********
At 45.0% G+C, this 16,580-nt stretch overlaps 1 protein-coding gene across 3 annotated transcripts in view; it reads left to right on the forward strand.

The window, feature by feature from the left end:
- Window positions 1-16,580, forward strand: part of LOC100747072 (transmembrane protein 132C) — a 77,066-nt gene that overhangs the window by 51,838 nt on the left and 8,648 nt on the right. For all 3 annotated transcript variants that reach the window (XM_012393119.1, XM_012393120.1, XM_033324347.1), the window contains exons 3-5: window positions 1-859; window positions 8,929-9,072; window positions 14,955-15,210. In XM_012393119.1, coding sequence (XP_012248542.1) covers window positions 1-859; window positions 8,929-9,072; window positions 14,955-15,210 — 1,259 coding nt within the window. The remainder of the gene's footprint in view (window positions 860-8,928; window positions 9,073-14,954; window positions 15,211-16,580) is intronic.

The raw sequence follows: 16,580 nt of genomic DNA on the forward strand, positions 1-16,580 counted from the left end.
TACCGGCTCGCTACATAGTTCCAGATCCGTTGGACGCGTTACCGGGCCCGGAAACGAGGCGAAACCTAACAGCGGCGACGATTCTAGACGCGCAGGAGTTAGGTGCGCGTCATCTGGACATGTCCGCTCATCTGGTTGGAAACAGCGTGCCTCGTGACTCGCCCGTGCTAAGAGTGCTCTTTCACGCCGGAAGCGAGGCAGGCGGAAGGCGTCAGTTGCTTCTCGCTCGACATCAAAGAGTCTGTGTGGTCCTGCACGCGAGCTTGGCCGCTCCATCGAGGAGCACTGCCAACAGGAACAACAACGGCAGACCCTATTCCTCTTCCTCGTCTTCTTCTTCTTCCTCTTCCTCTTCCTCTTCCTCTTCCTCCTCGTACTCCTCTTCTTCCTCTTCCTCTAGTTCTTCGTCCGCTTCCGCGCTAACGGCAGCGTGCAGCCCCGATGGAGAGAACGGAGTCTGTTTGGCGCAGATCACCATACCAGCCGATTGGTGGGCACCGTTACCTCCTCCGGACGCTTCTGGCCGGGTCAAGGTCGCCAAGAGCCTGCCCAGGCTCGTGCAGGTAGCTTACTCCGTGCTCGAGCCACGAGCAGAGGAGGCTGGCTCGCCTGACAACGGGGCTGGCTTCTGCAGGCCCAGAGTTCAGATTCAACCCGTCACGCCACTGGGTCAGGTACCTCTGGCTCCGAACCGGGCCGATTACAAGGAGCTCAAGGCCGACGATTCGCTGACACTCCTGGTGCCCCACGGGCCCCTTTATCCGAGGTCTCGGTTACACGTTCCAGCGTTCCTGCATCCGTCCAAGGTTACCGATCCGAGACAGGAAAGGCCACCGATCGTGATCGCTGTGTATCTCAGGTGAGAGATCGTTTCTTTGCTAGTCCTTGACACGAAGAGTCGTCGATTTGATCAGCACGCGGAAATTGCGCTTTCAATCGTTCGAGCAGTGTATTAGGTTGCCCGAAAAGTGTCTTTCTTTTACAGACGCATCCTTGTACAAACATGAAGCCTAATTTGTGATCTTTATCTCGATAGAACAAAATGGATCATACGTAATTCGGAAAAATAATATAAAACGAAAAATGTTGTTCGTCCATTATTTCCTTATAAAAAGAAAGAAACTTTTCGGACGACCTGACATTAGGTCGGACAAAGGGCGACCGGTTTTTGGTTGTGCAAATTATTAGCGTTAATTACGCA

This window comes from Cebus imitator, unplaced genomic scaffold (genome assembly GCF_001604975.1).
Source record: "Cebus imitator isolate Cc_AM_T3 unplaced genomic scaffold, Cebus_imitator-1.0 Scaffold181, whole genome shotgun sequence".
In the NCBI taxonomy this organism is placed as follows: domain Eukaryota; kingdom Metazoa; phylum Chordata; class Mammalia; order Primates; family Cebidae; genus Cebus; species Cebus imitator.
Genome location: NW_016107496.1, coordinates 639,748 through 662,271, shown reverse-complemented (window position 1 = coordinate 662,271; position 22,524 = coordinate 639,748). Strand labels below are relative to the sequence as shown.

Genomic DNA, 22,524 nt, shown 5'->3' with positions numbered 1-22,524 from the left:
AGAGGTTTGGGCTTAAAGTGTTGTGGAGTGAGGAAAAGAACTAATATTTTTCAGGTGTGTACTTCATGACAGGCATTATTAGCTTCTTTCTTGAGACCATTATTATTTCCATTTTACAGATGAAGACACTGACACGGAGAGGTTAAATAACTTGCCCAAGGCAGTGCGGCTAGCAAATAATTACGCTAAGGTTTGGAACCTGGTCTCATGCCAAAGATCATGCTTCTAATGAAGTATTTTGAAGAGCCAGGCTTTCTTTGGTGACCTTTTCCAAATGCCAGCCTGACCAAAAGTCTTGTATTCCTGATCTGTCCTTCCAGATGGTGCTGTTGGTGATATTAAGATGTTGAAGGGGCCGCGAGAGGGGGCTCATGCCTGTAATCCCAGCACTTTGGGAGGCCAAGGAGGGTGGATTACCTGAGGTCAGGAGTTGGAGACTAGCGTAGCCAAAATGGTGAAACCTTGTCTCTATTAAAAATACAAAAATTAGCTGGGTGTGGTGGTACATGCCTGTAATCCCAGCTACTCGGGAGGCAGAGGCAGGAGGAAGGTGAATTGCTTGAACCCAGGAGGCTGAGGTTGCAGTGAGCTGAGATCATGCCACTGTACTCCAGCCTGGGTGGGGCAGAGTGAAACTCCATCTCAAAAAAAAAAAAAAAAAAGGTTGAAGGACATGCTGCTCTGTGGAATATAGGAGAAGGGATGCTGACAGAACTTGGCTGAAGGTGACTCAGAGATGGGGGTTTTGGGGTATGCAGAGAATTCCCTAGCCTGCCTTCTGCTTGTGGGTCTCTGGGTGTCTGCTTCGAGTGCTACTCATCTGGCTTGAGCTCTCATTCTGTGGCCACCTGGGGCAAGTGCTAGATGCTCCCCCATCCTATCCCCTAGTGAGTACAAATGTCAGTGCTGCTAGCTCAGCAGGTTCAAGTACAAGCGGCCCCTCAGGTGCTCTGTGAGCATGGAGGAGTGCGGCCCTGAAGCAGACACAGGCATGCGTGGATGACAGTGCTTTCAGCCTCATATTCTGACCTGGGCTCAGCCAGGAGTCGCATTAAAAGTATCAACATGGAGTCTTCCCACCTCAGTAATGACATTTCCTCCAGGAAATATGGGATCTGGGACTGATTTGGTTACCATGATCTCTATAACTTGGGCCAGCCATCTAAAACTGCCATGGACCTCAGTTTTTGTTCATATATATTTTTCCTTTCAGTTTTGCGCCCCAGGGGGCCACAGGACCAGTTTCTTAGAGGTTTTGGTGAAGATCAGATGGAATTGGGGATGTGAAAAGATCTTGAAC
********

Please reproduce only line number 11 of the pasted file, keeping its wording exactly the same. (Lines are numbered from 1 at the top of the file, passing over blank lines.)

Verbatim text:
AGAGGTTTGGGCTTAAAGTGTTGTGGAGTGAGGAAAAGAACTAATATTTTTCAGGTGTGTACTTCATGACAGGCATTATTAGCTTCTTTCTTGAGACCATTATTATTTCCATTTTACAGATGAAGACACTGACACGGAGAGGTTAAATAACTTGCCCAAGGCAGTGCGGCTAGCAAATAATTACGCTAAGGTTTGGAACCTGGTCTCATGCCAAAGATCATGCTTCTAATGAAGTATTTTGAAGAGCCAGGCTTTCTTTGGTGACCTTTTCCAAATGCCAGCCTGACCAAAAGTCTTGTATTCCTGATCTGTCCTTCCAGATGGTGCTGTTGGTGATATTAAGATGTTGAAGGGGCCGCGAGAGGGGGCTCATGCCTGTAATCCCAGCACTTTGGGAGGCCAAGGAGGGTGGATTACCTGAGGTCAGGAGTTGGAGACTAGCGTAGCCAAAATGGTGAAACCTTGTCTCTATTAAAAATACAAAAATTAGCTGGGTGTGGTGGTACATGCCTGTAATCCCAGCTACTCGGGAGGCAGAGGCAGGAGGAAGGTGAATTGCTTGAACCCAGGAGGCTGAGGTTGCAGTGAGCTGAGATCATGCCACTGTACTCCAGCCTGGGTGGGGCAGAGTGAAACTCCATCTCAAAAAAAAAAAAAAAAAAGGTTGAAGGACATGCTGCTCTGTGGAATATAGGAGAAGGGATGCTGACAGAACTTGGCTGAAGGTGACTCAGAGATGGGGGTTTTGGGGTATGCAGAGAATTCCCTAGCCTGCCTTCTGCTTGTGGGTCTCTGGGTGTCTGCTTCGAGTGCTACTCATCTGGCTTGAGCTCTCATTCTGTGGCCACCTGGGGCAAGTGCTAGATGCTCCCCCATCCTATCCCCTAGTGAGTACAAATGTCAGTGCTGCTAGCTCAGCAGGTTCAAGTACAAGCGGCCCCTCAGGTGCTCTGTGAGCATGGAGGAGTGCGGCCCTGAAGCAGACACAGGCATGCGTGGATGACAGTGCTTTCAGCCTCATATTCTGACCTGGGCTCAGCCAGGAGTCGCATTAAAAGTATCAACATGGAGTCTTCCCACCTCAGTAATGACATTTCCTCCAGGAAATATGGGATCTGGGACTGATTTGGTTACCATGATCTCTATAACTTGGGCCAGCCATCTAAAACTGCCATGGACCTCAGTTTTTGTTCATATATATTTTTCCTTTCAGTTTTGCGCCCCAGGGGGCCACAGGACCAGTTTCTTAGAGGTTTTGGTGAAGATCAGATGGAATTGGGGATGTGAAAAGATCTTGAAC